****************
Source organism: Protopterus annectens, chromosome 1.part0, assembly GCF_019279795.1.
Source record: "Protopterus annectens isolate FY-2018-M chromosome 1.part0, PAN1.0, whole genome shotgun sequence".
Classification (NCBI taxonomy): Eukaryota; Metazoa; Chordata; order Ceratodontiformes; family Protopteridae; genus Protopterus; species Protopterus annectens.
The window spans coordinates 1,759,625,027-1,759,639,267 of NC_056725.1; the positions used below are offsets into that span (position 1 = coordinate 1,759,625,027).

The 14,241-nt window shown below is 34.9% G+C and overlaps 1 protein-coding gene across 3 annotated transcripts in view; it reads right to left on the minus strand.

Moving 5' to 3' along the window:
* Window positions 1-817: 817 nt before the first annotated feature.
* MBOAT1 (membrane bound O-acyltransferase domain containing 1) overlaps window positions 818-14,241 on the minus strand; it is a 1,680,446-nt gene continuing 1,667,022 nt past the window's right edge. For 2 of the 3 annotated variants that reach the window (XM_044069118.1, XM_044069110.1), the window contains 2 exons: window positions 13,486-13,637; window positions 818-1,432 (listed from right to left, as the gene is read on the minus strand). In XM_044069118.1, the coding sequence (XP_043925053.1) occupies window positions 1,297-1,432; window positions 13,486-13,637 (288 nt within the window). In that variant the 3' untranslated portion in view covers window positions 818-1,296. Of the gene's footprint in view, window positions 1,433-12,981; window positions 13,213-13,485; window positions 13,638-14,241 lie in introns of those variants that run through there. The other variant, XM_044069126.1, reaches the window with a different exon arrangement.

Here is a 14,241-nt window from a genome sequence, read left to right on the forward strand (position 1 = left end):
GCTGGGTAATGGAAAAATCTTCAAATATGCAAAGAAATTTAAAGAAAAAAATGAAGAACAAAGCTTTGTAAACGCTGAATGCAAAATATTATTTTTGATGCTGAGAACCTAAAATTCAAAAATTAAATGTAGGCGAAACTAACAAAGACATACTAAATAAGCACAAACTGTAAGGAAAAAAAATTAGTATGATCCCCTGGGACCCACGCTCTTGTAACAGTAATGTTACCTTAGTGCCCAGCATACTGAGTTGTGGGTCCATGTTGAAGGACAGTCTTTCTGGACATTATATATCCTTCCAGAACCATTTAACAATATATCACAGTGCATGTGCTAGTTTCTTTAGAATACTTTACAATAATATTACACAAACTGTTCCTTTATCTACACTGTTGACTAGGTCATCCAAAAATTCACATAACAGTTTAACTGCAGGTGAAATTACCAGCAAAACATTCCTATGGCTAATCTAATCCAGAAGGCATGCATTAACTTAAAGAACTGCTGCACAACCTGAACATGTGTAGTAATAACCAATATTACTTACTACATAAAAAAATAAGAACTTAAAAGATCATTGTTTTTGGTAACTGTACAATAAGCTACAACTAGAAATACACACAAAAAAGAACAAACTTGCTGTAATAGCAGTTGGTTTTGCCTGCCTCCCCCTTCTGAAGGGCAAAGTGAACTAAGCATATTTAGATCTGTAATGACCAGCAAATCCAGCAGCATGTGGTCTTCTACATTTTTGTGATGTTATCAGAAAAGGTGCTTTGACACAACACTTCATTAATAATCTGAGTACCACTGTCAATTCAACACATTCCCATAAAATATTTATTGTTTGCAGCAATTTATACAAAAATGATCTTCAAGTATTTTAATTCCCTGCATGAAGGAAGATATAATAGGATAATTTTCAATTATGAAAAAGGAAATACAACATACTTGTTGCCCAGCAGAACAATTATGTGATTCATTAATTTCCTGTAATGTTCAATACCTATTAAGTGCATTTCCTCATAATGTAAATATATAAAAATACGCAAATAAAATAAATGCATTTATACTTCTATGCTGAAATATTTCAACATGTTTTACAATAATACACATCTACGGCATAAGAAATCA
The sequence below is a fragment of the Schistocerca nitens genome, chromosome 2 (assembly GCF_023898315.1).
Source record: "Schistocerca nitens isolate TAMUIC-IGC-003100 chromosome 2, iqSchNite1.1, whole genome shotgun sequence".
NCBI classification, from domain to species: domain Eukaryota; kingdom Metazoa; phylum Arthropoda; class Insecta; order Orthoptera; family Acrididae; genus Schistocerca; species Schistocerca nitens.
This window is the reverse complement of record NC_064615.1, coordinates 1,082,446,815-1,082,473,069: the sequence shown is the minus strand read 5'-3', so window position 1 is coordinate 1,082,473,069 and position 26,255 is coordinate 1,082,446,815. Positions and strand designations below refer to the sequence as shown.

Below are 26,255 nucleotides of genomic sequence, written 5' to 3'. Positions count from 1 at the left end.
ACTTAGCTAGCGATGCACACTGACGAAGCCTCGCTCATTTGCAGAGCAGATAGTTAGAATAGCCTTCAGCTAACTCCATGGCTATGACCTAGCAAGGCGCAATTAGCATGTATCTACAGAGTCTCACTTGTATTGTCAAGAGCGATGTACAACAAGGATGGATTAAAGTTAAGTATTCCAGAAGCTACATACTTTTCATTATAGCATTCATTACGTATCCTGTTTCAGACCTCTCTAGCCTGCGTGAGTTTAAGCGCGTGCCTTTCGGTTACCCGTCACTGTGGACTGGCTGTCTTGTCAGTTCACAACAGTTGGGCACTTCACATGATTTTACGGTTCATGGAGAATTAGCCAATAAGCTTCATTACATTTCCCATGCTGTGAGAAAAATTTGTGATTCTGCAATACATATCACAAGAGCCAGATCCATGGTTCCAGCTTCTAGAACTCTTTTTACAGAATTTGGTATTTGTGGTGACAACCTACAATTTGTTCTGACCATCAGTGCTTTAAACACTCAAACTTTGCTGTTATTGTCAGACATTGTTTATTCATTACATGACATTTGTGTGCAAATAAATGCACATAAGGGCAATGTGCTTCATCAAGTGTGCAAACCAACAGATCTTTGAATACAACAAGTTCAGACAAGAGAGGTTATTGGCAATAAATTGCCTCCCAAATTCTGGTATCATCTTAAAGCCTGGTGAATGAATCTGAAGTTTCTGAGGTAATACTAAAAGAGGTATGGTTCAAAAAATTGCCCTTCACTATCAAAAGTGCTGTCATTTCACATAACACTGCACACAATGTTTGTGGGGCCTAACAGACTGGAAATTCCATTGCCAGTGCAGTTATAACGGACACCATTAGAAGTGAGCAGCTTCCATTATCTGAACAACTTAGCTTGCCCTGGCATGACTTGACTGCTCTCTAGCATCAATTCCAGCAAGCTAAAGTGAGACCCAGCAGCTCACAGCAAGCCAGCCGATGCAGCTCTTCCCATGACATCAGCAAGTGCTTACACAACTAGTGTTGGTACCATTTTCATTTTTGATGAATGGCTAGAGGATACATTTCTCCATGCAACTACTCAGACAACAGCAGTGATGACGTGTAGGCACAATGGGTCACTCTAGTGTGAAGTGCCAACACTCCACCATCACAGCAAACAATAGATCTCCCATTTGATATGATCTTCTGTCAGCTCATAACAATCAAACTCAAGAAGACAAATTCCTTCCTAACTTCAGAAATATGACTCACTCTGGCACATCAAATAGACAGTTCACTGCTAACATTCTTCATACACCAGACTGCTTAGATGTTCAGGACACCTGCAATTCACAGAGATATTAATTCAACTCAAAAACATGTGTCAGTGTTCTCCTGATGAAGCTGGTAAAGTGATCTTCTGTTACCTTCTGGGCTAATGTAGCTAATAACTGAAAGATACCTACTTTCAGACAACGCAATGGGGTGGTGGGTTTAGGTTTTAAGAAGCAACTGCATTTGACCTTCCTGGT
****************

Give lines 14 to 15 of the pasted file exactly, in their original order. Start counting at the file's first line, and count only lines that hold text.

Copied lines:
This window is the reverse complement of record NC_064615.1, coordinates 1,082,446,815-1,082,473,069: the sequence shown is the minus strand read 5'-3', so window position 1 is coordinate 1,082,473,069 and position 26,255 is coordinate 1,082,446,815. Positions and strand designations below refer to the sequence as shown.

Below are 26,255 nucleotides of genomic sequence, written 5' to 3'. Positions count from 1 at the left end.